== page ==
What are the job prospects for Queensland architects working on commercial construction projects in Brisbane, Cairns, Toowoomba and other areas? Are architects in high demand and what does this mean for women facing gender imbalance?
Queensland architects have their hands full working on a number of multi-residential and industrial projects in the Sunshine State.
As a result, more construction workers are needed to fill job gaps created by the influx of building projects.
What does this mean for Queensland architects in commercial construction?
The jobs market is fairly healthy for architects along the nation’s east coast, according to the Australian Institute of Architects. But some companies struggle to find experienced candidates to fill their projects – a challenge that’s mirrored across other construction sectors too.
Members in Queensland are turning to the steady stream of students finishing university, to find suitable architects. On the downside, salaries aren’t high, since the market is so competitive. Jobs for architect graduates are generally paid the award, but many say this doesn’t reflect the demanding environment and long hours.
Are architects in high demand in the booming South East Queensland hub?
Yes, particularly in Brisbane and the Gold Coast, where the multi-residential apartment sector is thriving. The government is also spending big on health, education and public infrastructure.
Major projects include:
- Cross River Rail (Brisbane)
- Wacol Complex (Brisbane)
- Queen’s Wharf Development (the Sunshine Coast)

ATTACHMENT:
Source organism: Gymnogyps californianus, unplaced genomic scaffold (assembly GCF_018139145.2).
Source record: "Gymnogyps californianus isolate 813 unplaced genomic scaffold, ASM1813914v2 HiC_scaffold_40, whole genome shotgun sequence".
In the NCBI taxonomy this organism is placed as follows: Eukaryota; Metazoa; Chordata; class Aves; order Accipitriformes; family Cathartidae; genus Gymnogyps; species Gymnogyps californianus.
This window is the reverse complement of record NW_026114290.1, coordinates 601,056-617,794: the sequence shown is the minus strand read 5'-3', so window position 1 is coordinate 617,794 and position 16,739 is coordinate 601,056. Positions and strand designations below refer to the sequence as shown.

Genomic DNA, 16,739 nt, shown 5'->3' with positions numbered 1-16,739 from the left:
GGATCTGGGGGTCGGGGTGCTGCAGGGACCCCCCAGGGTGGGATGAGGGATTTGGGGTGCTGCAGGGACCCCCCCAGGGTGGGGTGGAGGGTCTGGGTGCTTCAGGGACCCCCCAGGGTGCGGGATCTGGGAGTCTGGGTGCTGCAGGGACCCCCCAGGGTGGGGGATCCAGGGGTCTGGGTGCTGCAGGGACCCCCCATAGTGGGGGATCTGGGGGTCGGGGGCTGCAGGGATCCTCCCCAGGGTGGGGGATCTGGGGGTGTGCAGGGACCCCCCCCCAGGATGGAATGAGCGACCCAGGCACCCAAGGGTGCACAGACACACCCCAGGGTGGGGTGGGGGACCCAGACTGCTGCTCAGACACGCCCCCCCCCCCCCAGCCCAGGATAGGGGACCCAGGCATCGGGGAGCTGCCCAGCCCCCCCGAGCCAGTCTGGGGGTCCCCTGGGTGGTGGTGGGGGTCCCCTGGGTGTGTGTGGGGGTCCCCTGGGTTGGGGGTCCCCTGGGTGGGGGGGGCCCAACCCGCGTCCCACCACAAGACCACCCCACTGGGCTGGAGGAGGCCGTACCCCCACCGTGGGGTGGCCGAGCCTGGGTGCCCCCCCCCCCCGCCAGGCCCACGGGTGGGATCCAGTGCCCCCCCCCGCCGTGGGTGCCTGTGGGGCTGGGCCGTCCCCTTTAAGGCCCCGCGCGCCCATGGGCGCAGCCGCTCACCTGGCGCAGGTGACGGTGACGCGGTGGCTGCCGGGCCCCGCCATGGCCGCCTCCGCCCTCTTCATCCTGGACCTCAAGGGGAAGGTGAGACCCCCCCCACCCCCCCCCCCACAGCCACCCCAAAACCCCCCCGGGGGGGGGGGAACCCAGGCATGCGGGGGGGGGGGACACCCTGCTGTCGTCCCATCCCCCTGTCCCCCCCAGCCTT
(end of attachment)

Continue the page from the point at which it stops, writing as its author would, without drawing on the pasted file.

- Brighton on Broadwater (the Gold Coast)
- Sunshine Coast University Hospital
- Moreton Bay Rail Link
In contrast, regional areas that rely on funding from the local government or private sector aren’t faring as well.
How does gender diversity in construction impact Queensland architects?
When it comes to the battle of the sexes, there’s a big gender imbalance in Queensland, for commercial architects over 30. Members say this gender bias favours men, who dominate the workplace, especially in senior roles.
“This is indicative of the difficulty women face balancing family and career within the profession and a need to shift towards more flexible work environments that are able to retain women in the workforce,” the Queensland chapter of AIA told the The Fifth Estate.
In related news, the Architects Male Champions of Change released its first report on balancing the gender scales in architecture. They say the system must be fixed to cater to women. Their solutions include flexible working arrangements and putting women on every tender and bid.
You can read more about the report here.